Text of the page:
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PATRICIAN

Reviewed by Herb Levy

Amigo/Mayfair Games, 2-5 players, ages 10 and up, about 50 minutes; $35

It is the Middle Ages in Italy. Noble families of the time showed their power and influence by constructing tall structures, called “Patrician towers” in the cities. This is the setting for Patrician where each player takes on the role of a master builder, constructing towers in key cities throughout Italy, to earn prestige (and Victory Points).patrician

Patrician is a Michael Schacht design and comes with a two sided game board, prestige tokens, 149 wooden tower pieces (in five colors), 55 building cards and relatively simple rules.

The two-sided gameboard shows nine Italian cities on one side, ten on the other (the side used depending on the number of players in the game).  Each city displays two areas upon which towers may be built. Cities also have a certain value, ranging from 5 to 9, with the highest tower worth the high value of the city, the lower tower netting the controlling builder a smaller value. In addition, each city is dealt a card which remains to be claimed.

Cards are the driving force behind the game and each player is dealt a three card starting hand. Each card will show at least one crest of one of the cities. Some cards display two crests. If such cards are played, a player may place one of his tower floors onto a space (or already built tower) in that city at the rate of one floor per crest. The only restriction on placement is that one tower may not contain ALL possible floors. So, for example, if building in a 5 valued city, one tower may have no more than 4 floors. But cards may sometimes display different icons along with the crests.

Some cards display the portraits of nobles. (One of these portraits is used on the cover of the game.) Three types of nobles appear. At game’s end, each set of three portraits of the SAME noble will add 6 points to your final score. (Sometimes, these cards contain “double portraits” and playing such cards counts as two portraits towards your goal of three.)  Other icons allow players to move the top floor of a tower on a DIFFERENT city than the one whose crest appears on the card to the other tower in that city. Once you play a card bearing a city’s crest, you replenish your hand by picking up the card sitting at the site. (A card from the draw deck is then placed on that city site available for the next player to go there to claim it.)  However, some cards have an icon which gives you a bit more flexibility. The question mark icon allows you to pick up ANY card on the board! Cards played are stacked in front of you, one on top of another. You may look at your stack but no other play may do so. patricianback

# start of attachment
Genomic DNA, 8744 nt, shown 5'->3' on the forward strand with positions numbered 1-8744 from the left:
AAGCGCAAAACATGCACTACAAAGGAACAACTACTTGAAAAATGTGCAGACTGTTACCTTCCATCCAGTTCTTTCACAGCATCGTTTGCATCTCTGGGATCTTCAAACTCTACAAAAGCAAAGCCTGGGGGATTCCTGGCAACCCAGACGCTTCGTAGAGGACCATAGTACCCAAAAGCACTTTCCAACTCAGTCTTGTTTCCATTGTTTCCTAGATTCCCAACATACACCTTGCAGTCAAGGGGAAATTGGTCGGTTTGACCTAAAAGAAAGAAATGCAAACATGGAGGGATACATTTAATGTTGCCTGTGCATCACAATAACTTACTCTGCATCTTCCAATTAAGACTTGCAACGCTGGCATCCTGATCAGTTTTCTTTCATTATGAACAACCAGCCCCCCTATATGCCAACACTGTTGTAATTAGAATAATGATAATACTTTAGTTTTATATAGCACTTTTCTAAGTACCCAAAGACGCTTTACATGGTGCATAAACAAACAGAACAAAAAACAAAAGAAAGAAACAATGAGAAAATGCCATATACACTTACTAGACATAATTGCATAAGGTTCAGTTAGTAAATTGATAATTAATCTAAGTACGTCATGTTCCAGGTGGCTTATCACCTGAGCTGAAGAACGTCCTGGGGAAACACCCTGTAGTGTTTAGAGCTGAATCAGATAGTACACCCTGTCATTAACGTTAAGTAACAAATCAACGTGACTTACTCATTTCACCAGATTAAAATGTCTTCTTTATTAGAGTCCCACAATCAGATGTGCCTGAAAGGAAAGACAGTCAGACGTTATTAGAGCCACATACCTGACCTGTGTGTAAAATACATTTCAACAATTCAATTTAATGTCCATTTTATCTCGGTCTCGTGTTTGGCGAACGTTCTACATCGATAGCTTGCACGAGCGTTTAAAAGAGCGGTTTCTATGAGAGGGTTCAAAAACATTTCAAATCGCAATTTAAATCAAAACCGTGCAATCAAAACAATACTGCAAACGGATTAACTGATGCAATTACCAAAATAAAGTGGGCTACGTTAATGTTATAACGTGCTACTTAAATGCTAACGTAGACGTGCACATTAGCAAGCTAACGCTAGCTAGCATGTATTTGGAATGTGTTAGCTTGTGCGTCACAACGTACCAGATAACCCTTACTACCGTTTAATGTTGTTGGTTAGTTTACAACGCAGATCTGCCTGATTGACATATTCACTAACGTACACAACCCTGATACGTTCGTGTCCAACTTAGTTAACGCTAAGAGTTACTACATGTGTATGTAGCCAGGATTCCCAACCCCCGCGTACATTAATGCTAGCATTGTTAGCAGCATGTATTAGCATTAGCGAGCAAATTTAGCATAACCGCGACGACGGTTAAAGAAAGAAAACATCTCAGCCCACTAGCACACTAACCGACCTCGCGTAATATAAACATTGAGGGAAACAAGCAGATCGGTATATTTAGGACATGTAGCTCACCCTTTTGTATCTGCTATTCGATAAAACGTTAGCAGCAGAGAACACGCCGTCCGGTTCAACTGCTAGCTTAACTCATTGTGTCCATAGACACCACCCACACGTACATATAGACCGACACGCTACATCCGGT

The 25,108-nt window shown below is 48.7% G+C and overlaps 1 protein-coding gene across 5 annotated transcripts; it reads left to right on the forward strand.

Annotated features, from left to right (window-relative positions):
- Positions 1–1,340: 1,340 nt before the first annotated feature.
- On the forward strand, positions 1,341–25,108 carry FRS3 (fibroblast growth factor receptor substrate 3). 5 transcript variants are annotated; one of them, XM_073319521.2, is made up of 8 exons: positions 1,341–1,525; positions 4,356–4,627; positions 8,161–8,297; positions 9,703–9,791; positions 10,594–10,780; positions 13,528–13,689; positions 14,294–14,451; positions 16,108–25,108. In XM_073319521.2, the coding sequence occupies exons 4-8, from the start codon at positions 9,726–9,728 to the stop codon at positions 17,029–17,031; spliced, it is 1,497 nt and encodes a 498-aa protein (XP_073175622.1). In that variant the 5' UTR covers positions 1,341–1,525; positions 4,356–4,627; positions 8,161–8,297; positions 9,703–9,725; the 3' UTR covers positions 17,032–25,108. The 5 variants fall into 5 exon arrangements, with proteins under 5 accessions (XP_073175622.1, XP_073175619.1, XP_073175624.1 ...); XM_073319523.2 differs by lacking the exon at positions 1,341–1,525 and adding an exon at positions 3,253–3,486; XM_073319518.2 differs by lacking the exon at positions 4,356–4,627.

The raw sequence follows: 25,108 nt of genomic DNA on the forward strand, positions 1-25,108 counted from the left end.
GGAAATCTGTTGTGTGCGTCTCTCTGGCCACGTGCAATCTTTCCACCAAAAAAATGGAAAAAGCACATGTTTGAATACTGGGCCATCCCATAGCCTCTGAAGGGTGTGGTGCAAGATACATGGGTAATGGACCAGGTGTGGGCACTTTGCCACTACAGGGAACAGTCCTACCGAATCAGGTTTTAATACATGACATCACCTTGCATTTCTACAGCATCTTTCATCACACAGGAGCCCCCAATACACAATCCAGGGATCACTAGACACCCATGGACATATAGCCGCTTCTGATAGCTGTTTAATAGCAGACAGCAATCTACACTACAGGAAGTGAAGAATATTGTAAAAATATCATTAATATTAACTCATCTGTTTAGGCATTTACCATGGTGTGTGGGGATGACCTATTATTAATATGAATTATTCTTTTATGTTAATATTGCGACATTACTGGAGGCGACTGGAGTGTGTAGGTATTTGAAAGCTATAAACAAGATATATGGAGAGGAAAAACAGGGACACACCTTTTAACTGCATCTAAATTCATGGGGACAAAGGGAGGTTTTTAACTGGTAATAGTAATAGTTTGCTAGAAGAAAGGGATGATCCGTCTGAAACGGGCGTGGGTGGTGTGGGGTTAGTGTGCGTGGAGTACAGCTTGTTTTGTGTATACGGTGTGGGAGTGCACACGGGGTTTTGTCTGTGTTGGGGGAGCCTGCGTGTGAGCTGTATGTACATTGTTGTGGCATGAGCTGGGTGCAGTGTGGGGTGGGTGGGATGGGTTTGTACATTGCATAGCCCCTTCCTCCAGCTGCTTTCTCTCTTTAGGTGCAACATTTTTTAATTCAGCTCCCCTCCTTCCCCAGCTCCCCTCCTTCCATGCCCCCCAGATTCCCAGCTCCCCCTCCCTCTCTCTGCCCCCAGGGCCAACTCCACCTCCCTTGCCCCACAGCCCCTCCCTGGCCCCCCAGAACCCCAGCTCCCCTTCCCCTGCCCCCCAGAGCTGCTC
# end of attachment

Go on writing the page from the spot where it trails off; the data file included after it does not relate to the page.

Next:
As the game continues, floors played in a city will reach the maximum allowed. At that point, the city is scored. The player controlling the higher tower (i.e. the player with the most floors of his color in that tower) earns the higher valued token. The player controlling the other tower gets the smaller valued token. (Should there be a tie, the player controlling the top most floor gets the token.)

As cards are played, there will come a time when the draw deck runs out and cards are not available for replenishing. At this point, players placing floors in a city without a card may take ANY card remaining on the board. When all cards have been played, all cities will have been scored. At that point, players tally up their prestige tokens, adding their sets of nobles to their totals. The player with the highest grand total wins. (If tied, the player who has the FEWEST towers on the board is victorious.)

While it sometimes seems that the game plays you (rather than the other way around), repeated sessions have shown that players able to set up runs of desirable cards so as to create sets of nobles as well as constructing towers under their control will come out on top time and time again. If you can hold back some of those double crest cards until the latter part of the game, you can make sure you manage to dominate the higher valued tower. Couple this with a card to shift a floor from one tower to another and you can sometimes claim BOTH prestige tokens of the city. This is, of course, more difficult as you increase the number of players. The more at the table, the more the board will change by the time it comes around to your turn again.  And, for players wishing to add a little something to the game, Michael Schacht has devised a little expansion for the game, called Die Boten/The Messengers adding messengers to link cities and possibly earn (or lose) extra points. The expansion can be found on Mr. Schacht’s website at http://www.michaelschacht.net/p/patriXPUS.pdf.

Despite the fact that Patrician exhibits some of the aspects of Schacht’s brilliant design Web of Power (featured in the Summer 2000 GA REPORT) in using cards for piece placement and the competition for positioning to garner Victory Points, Patrician has “flown under the radar”, not getting its due. Perhaps that can be explained by the fact that the game is much much lighter. But that shouldn’t be held against it. Because of its easy learning curve and quick playing time, Patrician can serve as the perfect opener or closer on a game night, making it another noble effort from the talented Michael Schacht. . – – – – – – – – – – – – – – – – – – – – – – – – – – – – – – – – – – – – Herb Levy


Spring 2008 Gamers Alliance Report

 

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